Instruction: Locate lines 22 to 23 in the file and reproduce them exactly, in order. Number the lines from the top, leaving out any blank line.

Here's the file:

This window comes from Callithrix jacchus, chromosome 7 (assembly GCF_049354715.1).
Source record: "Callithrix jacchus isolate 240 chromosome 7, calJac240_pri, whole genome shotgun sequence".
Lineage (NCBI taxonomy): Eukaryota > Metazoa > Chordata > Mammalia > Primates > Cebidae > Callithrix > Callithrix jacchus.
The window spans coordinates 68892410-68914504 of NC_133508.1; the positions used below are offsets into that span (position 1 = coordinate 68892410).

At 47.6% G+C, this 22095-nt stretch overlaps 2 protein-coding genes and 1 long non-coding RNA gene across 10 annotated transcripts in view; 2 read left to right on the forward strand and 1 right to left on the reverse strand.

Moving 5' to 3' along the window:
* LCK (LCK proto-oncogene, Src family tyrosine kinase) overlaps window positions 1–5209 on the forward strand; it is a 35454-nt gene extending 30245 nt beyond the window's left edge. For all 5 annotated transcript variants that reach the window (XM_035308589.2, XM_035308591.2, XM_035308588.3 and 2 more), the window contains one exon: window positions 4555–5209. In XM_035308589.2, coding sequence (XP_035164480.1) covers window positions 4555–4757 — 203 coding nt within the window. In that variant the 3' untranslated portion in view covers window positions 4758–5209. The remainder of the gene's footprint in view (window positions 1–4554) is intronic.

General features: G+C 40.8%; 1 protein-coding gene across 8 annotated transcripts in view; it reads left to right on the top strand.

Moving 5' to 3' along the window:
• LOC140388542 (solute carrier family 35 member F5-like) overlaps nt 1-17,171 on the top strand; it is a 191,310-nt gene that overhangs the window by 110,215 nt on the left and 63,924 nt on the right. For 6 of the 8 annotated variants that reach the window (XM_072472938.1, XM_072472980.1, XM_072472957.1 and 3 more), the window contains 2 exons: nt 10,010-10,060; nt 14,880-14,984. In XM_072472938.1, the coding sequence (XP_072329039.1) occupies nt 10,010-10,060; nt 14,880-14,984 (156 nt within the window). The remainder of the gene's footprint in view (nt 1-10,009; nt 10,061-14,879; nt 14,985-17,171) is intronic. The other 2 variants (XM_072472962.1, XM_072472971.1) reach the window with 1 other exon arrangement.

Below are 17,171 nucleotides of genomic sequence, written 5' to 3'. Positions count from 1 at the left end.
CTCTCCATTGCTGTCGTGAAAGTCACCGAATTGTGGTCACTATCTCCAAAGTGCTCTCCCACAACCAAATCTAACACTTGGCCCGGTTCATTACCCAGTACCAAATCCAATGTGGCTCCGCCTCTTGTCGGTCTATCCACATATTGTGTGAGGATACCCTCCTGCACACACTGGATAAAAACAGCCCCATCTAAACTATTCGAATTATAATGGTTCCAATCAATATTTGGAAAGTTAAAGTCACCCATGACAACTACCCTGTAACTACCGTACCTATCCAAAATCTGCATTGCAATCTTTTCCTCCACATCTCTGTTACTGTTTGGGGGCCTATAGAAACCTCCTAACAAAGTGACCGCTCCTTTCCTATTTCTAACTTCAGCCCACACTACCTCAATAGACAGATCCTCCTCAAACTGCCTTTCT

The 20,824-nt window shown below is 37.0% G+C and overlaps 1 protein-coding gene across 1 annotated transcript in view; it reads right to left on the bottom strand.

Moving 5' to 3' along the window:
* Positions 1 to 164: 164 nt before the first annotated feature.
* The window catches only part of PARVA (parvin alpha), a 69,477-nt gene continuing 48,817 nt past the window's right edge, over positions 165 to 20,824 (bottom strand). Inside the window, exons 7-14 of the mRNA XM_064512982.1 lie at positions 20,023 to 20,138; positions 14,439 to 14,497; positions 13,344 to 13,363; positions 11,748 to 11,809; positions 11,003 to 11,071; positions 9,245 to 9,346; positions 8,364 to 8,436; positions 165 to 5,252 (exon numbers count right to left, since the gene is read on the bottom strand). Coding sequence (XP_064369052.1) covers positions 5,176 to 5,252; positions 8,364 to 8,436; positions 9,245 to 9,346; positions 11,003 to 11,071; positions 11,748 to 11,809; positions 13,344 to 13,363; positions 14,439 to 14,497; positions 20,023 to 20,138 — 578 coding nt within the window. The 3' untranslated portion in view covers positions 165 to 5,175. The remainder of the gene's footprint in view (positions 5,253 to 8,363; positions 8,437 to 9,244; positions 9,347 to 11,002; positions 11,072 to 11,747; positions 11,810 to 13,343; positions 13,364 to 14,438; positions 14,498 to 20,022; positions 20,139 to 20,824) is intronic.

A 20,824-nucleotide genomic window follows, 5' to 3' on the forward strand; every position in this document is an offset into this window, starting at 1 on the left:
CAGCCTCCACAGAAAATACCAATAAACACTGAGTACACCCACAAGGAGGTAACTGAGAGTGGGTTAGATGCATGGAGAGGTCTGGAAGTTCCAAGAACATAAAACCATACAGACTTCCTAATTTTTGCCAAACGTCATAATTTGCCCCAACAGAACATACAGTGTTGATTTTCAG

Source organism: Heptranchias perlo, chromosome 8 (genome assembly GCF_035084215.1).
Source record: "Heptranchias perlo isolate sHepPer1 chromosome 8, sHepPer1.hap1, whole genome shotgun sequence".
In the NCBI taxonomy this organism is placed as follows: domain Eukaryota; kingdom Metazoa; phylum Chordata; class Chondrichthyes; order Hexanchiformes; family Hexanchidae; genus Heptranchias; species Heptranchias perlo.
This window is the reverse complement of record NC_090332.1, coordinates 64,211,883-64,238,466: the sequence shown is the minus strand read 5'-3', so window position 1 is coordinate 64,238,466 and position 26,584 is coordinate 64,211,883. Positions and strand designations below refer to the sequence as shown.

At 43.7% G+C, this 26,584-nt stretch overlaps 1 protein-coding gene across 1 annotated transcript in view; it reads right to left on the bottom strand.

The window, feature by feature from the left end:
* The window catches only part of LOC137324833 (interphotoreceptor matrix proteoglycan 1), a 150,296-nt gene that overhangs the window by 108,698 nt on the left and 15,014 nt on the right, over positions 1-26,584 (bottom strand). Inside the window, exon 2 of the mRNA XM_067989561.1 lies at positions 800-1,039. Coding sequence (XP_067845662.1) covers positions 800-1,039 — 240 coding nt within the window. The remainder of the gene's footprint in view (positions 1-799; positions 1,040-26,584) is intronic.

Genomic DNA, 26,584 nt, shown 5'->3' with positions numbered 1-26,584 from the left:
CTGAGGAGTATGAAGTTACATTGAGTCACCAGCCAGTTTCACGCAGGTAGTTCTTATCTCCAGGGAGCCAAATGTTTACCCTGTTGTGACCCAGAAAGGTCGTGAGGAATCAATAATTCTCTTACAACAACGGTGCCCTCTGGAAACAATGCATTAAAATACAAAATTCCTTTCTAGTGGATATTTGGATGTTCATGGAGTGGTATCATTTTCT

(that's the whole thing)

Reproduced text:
This window is the reverse complement of record NC_090332.1, coordinates 64,211,883-64,238,466: the sequence shown is the minus strand read 5'-3', so window position 1 is coordinate 64,238,466 and position 26,584 is coordinate 64,211,883. Positions and strand designations below refer to the sequence as shown.

At 43.7% G+C, this 26,584-nt stretch overlaps 1 protein-coding gene across 1 annotated transcript in view; it reads right to left on the bottom strand.